Okay, could I fly to India on January 15th, buy An Unsuitable Boy in the airport, and then fly home immediately? That would be a reasonable expense, right? It’s not supposed to come out in America until March last I saw, and I am going to DIE! Especially now that excerpts have started being printed. And they are SO GOOD.
Times of India has an extended excerpt. You can go here to read the full thing. It’s about his sexuality, because of course that’s what people care about the most. And it’s mostly stuff we already knew (if you’ve been paying attention and have common sense and empathy).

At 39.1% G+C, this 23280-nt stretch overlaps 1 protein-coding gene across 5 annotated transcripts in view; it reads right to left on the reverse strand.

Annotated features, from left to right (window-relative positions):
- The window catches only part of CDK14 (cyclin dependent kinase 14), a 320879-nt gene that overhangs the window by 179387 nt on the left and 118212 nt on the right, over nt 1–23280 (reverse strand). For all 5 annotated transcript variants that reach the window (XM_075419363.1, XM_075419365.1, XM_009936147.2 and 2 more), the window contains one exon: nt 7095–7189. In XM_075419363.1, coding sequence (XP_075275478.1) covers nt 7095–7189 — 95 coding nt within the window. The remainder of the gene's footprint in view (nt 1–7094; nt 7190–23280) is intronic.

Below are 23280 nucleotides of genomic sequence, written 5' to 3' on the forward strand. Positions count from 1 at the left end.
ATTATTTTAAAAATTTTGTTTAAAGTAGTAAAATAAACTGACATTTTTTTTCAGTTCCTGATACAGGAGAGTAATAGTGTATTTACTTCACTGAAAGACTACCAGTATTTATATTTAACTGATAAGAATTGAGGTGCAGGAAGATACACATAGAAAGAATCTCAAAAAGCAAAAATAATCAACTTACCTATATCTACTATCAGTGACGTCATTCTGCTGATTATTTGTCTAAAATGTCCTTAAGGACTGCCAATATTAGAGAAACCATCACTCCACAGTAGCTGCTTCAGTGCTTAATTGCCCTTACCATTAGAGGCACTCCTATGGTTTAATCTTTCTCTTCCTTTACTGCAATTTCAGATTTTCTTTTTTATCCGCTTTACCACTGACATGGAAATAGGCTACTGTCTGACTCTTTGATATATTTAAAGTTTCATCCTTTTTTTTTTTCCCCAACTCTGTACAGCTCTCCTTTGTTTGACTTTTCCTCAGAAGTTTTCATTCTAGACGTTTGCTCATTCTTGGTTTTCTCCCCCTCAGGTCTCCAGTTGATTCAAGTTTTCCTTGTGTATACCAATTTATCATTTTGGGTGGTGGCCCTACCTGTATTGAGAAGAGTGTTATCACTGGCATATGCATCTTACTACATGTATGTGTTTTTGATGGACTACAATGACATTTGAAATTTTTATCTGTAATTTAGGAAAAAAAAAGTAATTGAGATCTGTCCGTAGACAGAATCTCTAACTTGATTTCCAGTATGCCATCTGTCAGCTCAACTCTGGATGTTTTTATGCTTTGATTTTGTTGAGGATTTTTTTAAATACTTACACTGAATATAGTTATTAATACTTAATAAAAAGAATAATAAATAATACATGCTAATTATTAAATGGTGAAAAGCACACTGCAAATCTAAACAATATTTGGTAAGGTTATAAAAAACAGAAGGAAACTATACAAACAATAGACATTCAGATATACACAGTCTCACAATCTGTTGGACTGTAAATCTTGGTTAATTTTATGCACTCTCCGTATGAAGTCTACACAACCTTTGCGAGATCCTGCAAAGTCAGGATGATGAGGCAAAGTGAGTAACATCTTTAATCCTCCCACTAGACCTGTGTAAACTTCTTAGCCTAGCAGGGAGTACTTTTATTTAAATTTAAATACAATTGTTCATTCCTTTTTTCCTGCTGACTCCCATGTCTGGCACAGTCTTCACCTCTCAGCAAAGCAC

He’s not going to come out of the closet because it’s nobody’s business. He had a hard time growing up and coming to terms with sex and stuff like that. And he wishes he wasn’t the butt of everyone’s jokes and they felt the right to constantly talk about his personal business. Fine, we could have guessed that from the way he shuts down interviews when they bring up his personal life. From his open discussion of how uncomfortable he felt with his body and in his body until he lost the weight post-Kuch Kuch Hota Hai. And from basic human empathy, who would want to be the constant butt of meanspirited jokes?